Sleep Habits and their Relationship to Behavioral Problems of Children with Autism in the Kingdom of Saudi Arabia

Student Name:Mutlag Falih Ghaith Al Ghaithat

Abstract: The present study aimed at finding out sleep habits and their relationship to behavioral problems of autistic children in the Kingdom of Saudi Arabia. To fulfill the goal of this study, a sample of (66) children with autistic disorders has been selected. The two tools of the study namely: sleep habits and behavioral problems scales have been distributed to parents. The researcher uses the descriptive survey in the current study. The results are as follows: The highest items on the sleep habits questionnaire were: 1. Others (parents, siblings, or the servant) wake up the child. 2. The child does not feel comfortable and moves while he/she is sleeping. 3. The child is afraid to sleep on his own. 4. The child finds it difficult to get up from the bed in the morning. 5. The child fears sleeping in the dark is fifth with the degree of always agree too. Attention deficit problems are the most common in children with autism disorder followed by hyperactivity problems. However, no problems have been detected in the children on the behavioral disorders dimension which came in the third place, and on the anxiety and withdrawal dimension which came in the last place. The results reveals a correlation between sleep habits and behavioral problems in children with autism disorder on all behavioral problems dimensions except for one dimension which is the anxiety and withdrawal dimension. There are statistically significant differences in the responses of the sample on the sleep habits questionnaire attributed to the variables of the study: parent education, and the condition of the child (the presence or absence of the inability). There are no statistically significant differences in the remaining variables. There is a correlation between three sleeping habits and behavioral problems among children with Autism. Two of these problems (sleeping at the same time every evening and taking twenty minutes to fall asleep) had a statistical significance, while the third one (crying or refusing to stay in bed) had a positive correlation.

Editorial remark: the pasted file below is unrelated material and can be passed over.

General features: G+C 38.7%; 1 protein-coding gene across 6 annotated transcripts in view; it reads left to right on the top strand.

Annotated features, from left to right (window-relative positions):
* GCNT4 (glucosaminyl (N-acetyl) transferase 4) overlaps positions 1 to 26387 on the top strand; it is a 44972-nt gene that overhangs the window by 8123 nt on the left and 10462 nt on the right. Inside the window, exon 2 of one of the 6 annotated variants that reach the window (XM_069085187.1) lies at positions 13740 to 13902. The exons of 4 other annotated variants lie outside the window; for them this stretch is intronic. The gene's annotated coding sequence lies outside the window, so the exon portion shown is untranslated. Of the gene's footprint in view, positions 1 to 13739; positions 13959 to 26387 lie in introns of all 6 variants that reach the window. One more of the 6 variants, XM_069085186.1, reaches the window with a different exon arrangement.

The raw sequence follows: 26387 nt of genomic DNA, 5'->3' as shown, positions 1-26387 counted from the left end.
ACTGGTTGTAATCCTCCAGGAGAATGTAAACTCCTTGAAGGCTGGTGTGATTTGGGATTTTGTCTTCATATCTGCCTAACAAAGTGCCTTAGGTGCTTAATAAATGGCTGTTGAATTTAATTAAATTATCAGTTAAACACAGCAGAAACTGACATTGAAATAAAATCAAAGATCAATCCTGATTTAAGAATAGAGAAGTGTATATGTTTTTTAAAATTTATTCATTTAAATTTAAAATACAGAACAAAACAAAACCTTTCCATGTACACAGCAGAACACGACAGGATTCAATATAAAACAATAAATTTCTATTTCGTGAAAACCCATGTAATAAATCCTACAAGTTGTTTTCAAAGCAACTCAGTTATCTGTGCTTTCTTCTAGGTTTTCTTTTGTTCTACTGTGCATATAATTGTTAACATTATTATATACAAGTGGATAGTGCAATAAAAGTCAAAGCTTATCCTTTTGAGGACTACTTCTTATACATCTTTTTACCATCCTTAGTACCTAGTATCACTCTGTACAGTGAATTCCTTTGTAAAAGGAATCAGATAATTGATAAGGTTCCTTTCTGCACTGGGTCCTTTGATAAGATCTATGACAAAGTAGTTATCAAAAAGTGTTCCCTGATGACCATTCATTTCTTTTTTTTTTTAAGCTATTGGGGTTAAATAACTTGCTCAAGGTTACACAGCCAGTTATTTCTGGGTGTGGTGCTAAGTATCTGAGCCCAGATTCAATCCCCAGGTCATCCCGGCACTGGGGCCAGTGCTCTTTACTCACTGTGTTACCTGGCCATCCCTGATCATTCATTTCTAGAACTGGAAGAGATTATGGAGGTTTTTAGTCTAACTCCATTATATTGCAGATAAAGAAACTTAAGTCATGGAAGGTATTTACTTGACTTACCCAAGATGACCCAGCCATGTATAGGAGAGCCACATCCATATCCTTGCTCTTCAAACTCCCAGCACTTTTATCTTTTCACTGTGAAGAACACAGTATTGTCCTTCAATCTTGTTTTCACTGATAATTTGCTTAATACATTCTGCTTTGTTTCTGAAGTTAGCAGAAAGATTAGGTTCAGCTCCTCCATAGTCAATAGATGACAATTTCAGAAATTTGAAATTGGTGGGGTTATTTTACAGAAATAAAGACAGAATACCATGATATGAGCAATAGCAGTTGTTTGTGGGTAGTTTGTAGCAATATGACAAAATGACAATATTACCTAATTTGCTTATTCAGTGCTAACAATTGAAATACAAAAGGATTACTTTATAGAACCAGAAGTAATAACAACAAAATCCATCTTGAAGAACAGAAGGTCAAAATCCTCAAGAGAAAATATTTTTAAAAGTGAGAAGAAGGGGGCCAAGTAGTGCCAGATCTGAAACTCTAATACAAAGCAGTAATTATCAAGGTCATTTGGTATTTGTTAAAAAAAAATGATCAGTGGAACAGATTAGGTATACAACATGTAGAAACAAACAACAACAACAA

Publishing Year: 2016

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